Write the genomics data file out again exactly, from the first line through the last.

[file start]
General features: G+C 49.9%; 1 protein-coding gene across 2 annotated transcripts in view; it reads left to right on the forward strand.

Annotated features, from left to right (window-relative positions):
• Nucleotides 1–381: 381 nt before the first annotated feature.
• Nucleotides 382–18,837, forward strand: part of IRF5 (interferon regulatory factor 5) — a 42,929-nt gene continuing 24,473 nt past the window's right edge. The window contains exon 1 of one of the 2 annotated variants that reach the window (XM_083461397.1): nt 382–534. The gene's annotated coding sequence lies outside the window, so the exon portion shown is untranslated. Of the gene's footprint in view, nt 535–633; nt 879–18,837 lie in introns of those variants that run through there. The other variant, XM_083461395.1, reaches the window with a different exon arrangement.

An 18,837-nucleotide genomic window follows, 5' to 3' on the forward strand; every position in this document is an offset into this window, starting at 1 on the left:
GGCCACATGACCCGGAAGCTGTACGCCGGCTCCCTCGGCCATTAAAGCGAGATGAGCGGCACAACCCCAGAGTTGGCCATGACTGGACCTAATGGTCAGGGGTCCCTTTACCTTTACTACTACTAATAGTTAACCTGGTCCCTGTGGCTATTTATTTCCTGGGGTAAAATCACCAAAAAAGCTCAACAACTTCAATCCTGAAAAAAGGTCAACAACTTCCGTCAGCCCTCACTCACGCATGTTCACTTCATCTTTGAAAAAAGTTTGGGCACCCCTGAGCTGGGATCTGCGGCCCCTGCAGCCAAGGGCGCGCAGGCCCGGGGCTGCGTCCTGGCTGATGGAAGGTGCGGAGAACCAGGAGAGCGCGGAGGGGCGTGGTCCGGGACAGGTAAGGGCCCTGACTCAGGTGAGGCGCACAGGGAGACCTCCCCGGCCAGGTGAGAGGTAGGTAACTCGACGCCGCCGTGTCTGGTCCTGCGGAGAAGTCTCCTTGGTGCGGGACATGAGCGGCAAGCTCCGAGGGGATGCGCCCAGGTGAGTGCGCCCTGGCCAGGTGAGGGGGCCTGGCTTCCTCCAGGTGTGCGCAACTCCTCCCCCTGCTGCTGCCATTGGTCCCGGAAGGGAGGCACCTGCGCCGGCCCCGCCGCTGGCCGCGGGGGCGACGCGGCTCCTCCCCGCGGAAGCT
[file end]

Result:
General features: G+C 49.9%; 1 protein-coding gene across 2 annotated transcripts in view; it reads left to right on the forward strand.

Annotated features, from left to right (window-relative positions):
• Nucleotides 1–381: 381 nt before the first annotated feature.
• Nucleotides 382–18,837, forward strand: part of IRF5 (interferon regulatory factor 5) — a 42,929-nt gene continuing 24,473 nt past the window's right edge. The window contains exon 1 of one of the 2 annotated variants that reach the window (XM_083461397.1): nt 382–534. The gene's annotated coding sequence lies outside the window, so the exon portion shown is untranslated. Of the gene's footprint in view, nt 535–633; nt 879–18,837 lie in introns of those variants that run through there. The other variant, XM_083461395.1, reaches the window with a different exon arrangement.

An 18,837-nucleotide genomic window follows, 5' to 3' on the forward strand; every position in this document is an offset into this window, starting at 1 on the left:
GGCCACATGACCCGGAAGCTGTACGCCGGCTCCCTCGGCCATTAAAGCGAGATGAGCGGCACAACCCCAGAGTTGGCCATGACTGGACCTAATGGTCAGGGGTCCCTTTACCTTTACTACTACTAATAGTTAACCTGGTCCCTGTGGCTATTTATTTCCTGGGGTAAAATCACCAAAAAAGCTCAACAACTTCAATCCTGAAAAAAGGTCAACAACTTCCGTCAGCCCTCACTCACGCATGTTCACTTCATCTTTGAAAAAAGTTTGGGCACCCCTGAGCTGGGATCTGCGGCCCCTGCAGCCAAGGGCGCGCAGGCCCGGGGCTGCGTCCTGGCTGATGGAAGGTGCGGAGAACCAGGAGAGCGCGGAGGGGCGTGGTCCGGGACAGGTAAGGGCCCTGACTCAGGTGAGGCGCACAGGGAGACCTCCCCGGCCAGGTGAGAGGTAGGTAACTCGACGCCGCCGTGTCTGGTCCTGCGGAGAAGTCTCCTTGGTGCGGGACATGAGCGGCAAGCTCCGAGGGGATGCGCCCAGGTGAGTGCGCCCTGGCCAGGTGAGGGGGCCTGGCTTCCTCCAGGTGTGCGCAACTCCTCCCCCTGCTGCTGCCATTGGTCCCGGAAGGGAGGCACCTGCGCCGGCCCCGCCGCTGGCCGCGGGGGCGACGCGGCTCCTCCCCGCGGAAGCT